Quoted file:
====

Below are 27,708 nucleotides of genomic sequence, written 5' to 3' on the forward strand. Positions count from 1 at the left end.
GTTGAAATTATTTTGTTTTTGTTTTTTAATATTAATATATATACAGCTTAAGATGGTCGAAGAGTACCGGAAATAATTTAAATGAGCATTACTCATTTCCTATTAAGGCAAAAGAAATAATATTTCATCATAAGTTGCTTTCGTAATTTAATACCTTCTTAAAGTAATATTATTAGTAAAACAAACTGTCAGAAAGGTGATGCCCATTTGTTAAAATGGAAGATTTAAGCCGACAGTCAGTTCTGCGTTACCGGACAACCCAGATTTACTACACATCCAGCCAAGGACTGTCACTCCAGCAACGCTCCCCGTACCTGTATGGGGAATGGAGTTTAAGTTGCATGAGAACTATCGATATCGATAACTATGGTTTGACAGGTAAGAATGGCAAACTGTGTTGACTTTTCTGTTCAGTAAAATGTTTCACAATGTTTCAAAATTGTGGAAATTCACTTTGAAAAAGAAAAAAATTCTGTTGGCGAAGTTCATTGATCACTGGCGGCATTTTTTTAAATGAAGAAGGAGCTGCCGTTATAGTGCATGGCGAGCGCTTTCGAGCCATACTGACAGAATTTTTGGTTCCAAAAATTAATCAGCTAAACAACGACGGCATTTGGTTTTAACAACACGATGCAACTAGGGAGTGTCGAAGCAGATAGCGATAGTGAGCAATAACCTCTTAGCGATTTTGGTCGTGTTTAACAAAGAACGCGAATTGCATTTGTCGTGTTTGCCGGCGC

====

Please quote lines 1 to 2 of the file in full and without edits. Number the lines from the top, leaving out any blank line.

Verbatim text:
Below are 27,708 nucleotides of genomic sequence, written 5' to 3' on the forward strand. Positions count from 1 at the left end.
GTTGAAATTATTTTGTTTTTGTTTTTTAATATTAATATATATACAGCTTAAGATGGTCGAAGAGTACCGGAAATAATTTAAATGAGCATTACTCATTTCCTATTAAGGCAAAAGAAATAATATTTCATCATAAGTTGCTTTCGTAATTTAATACCTTCTTAAAGTAATATTATTAGTAAAACAAACTGTCAGAAAGGTGATGCCCATTTGTTAAAATGGAAGATTTAAGCCGACAGTCAGTTCTGCGTTACCGGACAACCCAGATTTACTACACATCCAGCCAAGGACTGTCACTCCAGCAACGCTCCCCGTACCTGTATGGGGAATGGAGTTTAAGTTGCATGAGAACTATCGATATCGATAACTATGGTTTGACAGGTAAGAATGGCAAACTGTGTTGACTTTTCTGTTCAGTAAAATGTTTCACAATGTTTCAAAATTGTGGAAATTCACTTTGAAAAAGAAAAAAATTCTGTTGGCGAAGTTCATTGATCACTGGCGGCATTTTTTTAAATGAAGAAGGAGCTGCCGTTATAGTGCATGGCGAGCGCTTTCGAGCCATACTGACAGAATTTTTGGTTCCAAAAATTAATCAGCTAAACAACGACGGCATTTGGTTTTAACAACACGATGCAACTAGGGAGTGTCGAAGCAGATAGCGATAGTGAGCAATAACCTCTTAGCGATTTTGGTCGTGTTTAACAAAGAACGCGAATTGCATTTGTCGTGTTTGCCGGCGC